STORIES


Los Pozos: Sweetness Direct from Nicaragua

At Irving Farm, we visit a lot of farms and are always looking for new ways to make farm relationships. Our Nicaragua Los Pozos offering is a special coffee with a special story. We purchased this sweet and deep coffee through a brand new organization working to make the links between producers and coffee roasters that much more direct. Pulley Collective, a New-York-based initiative, has been working since 2012 to connect very small producers — many of whom are award winners — with international roasters through carefully curated auction systems. Through their efforts we were introduced to this beautiful example of Nicaraguan single origin coffee, a big-drinking, rustic and sweet cup, full of dried fruit and spice notes and perfect for winter drinking.

Colombia Farm Visits

 

Irving Farm green coffee buyer Dan Streetman just returned from a whirlwind trip to Colombia to visit farms and taste wonderful coffees. He visited Bogota, Garcon, Monserrate, and La Plata, cupping dozens of coffees a day in search for the right flavors — and relationships — to bring back to our roastery in New York State.

 

Day 1

Just a brief update on what is going on here in Colombia. So far the trip has been really good… we have a diverse group of folks with three coffee buyers (myself, Kaldi’s and Batdorf & Bronson), one cafe manager from Kaldi’s, two folks from Atlas, and a coffee producer from El Salvador. We’ve been having a healthy range of discussions about the biz.

Monserrate was AMAZING.  We went up to Monserrate early this morning, it is about an hour up from La Plata where we are staying even though it is only 30km. I had forgotten how rough the road is, and it was a little worrisome when we came up to a bulldozer pushing giant boulders into the road.  We waited for a bit, and he cleared it for us.  It is great to see them paving the road however, and was much improved from last year.  We started with a calibration cupping, and then had 2 rounds of actual cupping.  We saw some really nice coffees: the highest I scored was an 88.5 which was very Kenya-like…  Also some very nice classic Colombian profiles with refined acidity, and very sweet.

We also had schoolkids around the whole day while we were cupping, as we were using one of the school classrooms for our cupping lab.  There were also some kids who were enrolled in a coffee education program at their high school who came and cupped with us. The kids were very shy at first, but got super excited and began tasting the coffees with us after the last round was finished.  We ended up chatting a lot with them, and they were asking us all kinds of questions.  Where we were from, did we speak Spanish etc, etc, etc.  Then they all started asking for us to take photos with them.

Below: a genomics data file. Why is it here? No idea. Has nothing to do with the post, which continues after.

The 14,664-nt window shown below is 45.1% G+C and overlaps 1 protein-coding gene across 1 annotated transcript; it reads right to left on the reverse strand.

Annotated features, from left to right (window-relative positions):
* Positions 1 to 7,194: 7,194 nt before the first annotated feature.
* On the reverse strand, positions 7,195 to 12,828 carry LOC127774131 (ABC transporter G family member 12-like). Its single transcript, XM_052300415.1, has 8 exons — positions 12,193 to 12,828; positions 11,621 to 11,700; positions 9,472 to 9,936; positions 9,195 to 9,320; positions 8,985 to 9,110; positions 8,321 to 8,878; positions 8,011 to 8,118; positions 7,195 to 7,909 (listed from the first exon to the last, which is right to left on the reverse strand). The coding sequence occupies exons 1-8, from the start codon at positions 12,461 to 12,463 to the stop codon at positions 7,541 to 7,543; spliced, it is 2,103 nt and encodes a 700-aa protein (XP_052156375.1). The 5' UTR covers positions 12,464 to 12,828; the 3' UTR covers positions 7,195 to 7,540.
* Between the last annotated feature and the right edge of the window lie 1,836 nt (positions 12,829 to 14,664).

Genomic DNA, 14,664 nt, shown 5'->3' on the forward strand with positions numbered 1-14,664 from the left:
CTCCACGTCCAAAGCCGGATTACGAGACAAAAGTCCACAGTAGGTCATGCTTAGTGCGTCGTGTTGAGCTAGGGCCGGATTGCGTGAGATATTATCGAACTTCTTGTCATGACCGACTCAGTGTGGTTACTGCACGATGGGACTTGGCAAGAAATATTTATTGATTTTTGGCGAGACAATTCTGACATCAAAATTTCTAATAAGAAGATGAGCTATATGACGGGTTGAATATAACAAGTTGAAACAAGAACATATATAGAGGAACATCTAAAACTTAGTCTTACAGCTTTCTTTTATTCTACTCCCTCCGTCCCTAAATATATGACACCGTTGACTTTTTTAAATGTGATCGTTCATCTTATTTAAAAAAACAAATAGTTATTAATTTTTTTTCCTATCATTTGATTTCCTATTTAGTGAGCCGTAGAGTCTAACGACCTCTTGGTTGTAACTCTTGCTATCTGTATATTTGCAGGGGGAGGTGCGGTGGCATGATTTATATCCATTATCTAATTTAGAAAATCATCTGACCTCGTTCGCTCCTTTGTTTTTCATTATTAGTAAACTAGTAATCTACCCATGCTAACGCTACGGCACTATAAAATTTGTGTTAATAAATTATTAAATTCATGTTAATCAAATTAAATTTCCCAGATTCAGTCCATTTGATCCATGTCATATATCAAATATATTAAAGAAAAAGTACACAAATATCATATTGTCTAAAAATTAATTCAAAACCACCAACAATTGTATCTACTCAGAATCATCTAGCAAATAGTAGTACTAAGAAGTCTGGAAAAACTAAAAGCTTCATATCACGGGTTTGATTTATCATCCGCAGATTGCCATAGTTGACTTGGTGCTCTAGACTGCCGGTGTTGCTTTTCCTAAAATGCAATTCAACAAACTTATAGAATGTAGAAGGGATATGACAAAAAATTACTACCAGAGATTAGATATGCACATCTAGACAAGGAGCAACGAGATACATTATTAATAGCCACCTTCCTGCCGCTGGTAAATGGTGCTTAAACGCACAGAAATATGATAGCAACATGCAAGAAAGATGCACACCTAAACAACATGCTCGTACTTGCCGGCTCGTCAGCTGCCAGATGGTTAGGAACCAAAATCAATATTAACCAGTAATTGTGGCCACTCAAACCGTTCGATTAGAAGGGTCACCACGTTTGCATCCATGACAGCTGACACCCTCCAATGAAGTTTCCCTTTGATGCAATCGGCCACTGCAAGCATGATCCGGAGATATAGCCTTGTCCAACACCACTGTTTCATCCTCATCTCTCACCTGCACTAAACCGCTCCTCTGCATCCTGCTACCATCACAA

After the cupping wrapped up we walked the length of the Monserrate village, and gathered a new following of 8-10 year old girls.  They were very amusing, and it helped keep the farm visits light-hearted. Having Emilio Lopez here (farmer from El Salvador) is also especially exciting, as listening to him chat with the farmers, and hearing his thoughts on the coffee production here is very enlightening.  Overall a very rewarding day.

Tomorrow we’re having breakfast at 7:30 at the local bakery Pan Superpan, whose owner today insisted on taking her photo with all of us to put on Facebook. Then we’ll head back up to Monserrate, and we have another 3 rounds of cupping.  I also am excited, as they told me I’ll get to meet Dario Anaya tomorrow, even though we can’t visit his farm, El Jigual. Alto Patico is on another ridge, and apparently very difficult to get to.

Day 2

Back in Bogota tonight, it is really nice to take a hot shower, and relax a little. Yesterday we finished the cupping.  There was an impressive lot of coffees, I scored all of the top 5 very high. We’re buying two lots from the competition, a ~115lb lot from Willer Rivera, which I scored 89.25, and a ~150lb lot from Orlando Osa.  After the cupping we had a meeting with a big group of folks from the village and explained to them how each of our companies was using the coffee and how much we had enjoyed it over the past year. It was really cool to see the community come out and be interested.

Unfortunately it rained most of the day Saturday and it prevented Dario from coming over to Monserrate from Alto Patico. Last year was our first year buying from El Jigual. I loved it’s classic Colombian structure, with flavors of fresh blackberry, wrapped in heavy chocolate body.  It is rich and robust, making it a perfect winter-spring coffee. The good news is Dario has been submitting coffee to our exporter partner here RaCafe, and we should see a sample soon. Our love for El Jigual will hopefully continue into the coming seasons!